Richard Madeley on worrying health symptoms: 'I could hardly string a sentence together!'


Speaking to Good Morning Britain hosts and co-workers Susanna Reid and Ben Shephard, Richard revealed that he could “hardly string a sentence together”, the morning after he took part in a Bushtucker trial. Being rushed to hospital on Tuesday, November 25, Richard said that he was “talking nonsense” due to being severely dehydrated and not having slept in 20 hours. Worrying his fellow campmates, the star also said that he had lost about three to four pounds in weight in a mere eight days on the brutal reality show.

“Not much was functioning at all. I think I got dehydrated,” Richard continued to explain.

“Anyone who has been dehydrated knows it’s not pleasant at all.

“I had been up for 20 hours the day before and I didn’t get to bed until about 4:30 in the morning. I’m bad at remembering to drink anyway, but I remember getting into bed and thinking I’m really thirsty, but I thought I would drink when I woke up.

“The next thing I remember I was talking absolute nonsense. I was incoherent, I didn’t know where I was. I could hardly string a sentence together!”

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The Mayo Clinic explains that dehydration occurs when individuals lose more fluid than they take in.

As your body doesn’t have enough water and other fluids to carry out its normal functions it becomes dehydrated, which can be extremely dangerous – as Richard found out.

Typical symptoms of dehydration in an adult include the following:

  • Extreme thirst
  • Less frequent urination
  • Dark-colored urine
  • Fatigue
  • Dizziness
  • Confusion.

However, the medical site goes on to explain that many adults do feel thirsty until they are already dehydrated, making thirst an unreliable indicator of dehydration.

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Therefore, it is important to increase water intake during hot weather or when feeling ill, in order to avoid a state of dehydration.

Dehydration can also be extremely dangerous for infants and young children. Symptoms also slightly differ in children. These include:

  • Dry mouth and tongue
  • No tears when crying
  • No wet diapers for three hours
  • Sunken eyes, cheeks
  • Sunken soft spot on top of skull
  • Listlessness or irritability.

In order to reduce the risk of dehydration you need to replace the fluids within your body. The NHS explains that individuals may find it hard to drink because you may feel sick, but starting with small sips and gradually drinking more will help curb this effect.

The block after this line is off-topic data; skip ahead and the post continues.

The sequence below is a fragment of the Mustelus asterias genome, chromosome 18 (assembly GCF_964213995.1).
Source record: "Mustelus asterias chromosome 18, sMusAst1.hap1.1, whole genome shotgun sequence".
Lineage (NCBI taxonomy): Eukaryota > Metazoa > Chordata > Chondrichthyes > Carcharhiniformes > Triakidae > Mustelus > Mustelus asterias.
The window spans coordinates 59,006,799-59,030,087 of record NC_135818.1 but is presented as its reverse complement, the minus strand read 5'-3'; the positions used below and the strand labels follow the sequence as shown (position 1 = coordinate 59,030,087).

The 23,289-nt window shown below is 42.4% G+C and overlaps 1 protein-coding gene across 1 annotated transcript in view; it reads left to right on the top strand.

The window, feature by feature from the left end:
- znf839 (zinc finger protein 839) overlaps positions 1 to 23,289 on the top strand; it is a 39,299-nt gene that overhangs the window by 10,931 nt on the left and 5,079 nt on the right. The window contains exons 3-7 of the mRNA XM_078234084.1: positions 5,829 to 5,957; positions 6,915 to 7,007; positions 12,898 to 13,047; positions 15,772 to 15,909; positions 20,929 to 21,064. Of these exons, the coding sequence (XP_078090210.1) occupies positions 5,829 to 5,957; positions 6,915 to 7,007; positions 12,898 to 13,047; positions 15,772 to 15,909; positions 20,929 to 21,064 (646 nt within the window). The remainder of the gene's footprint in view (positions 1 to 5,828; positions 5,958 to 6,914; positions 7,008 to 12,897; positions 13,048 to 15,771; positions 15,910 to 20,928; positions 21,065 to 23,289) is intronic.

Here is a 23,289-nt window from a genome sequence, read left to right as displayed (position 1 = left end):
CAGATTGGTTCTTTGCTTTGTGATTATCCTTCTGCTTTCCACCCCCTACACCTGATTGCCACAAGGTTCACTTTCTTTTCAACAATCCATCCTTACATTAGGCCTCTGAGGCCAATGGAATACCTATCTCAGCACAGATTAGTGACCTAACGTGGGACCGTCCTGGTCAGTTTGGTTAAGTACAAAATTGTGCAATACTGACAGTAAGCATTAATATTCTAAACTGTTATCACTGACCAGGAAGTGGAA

Individuals should drink enough in order to make their urine turn a pale colour, or when they are at a higher risk of becoming dehydrated.

Dehydration can happen more easily if you have:

  • Diabetes
  • Vomiting or diarrhoea
  • Been in the sun too long (heatstroke)
  • Drunk too much alcohol
  • Sweated too much after exercising
  • A high temperature of 38C or more
  • Been taking medicines that make you pee more (diuretics).

If you or someone you know is really struggling with dehydration after suffering from diarrhoea and sickness, then a pharmacist can recommend oral rehydration sachets to aid rehydration.

However, if you notice any of the following symptoms, it is crucial to seek medical attention immediately and call 999:

  • You’re feeling unusually tired
  • You’re confused and disorientated
  • Any dizziness when you stand up does not go away
  • You have not peed all day
  • Your pulse is weak or rapid
  • You have fits (seizures).

In addition to being dehydrated, Richard was also battling extreme fatigue, which can have severe effects on your health.

The NHS explains that one in three people suffer from poor sleep, and the effects of a restless night’s sleep is more than just bad moves and a lack of focus.

Regular poor sleep puts you at risk of serious medical conditions, including obesity, coronary heart disease and diabetes – and it shortens your life expectancy.

Although campmates are completely unaware of the time when filming I’m A Celebrity… Get Me Out of Here!, they can still feel the effects of fatigue and often do not get the required eight hours of good-quality sleep a night.

The NHS recommends trying these tips in order to sleep better:

  • Sleeping at regular times
  • Wind down before bed
  • Making your bed-room ‘sleep friendly’
  • Keeping a sleep diary.



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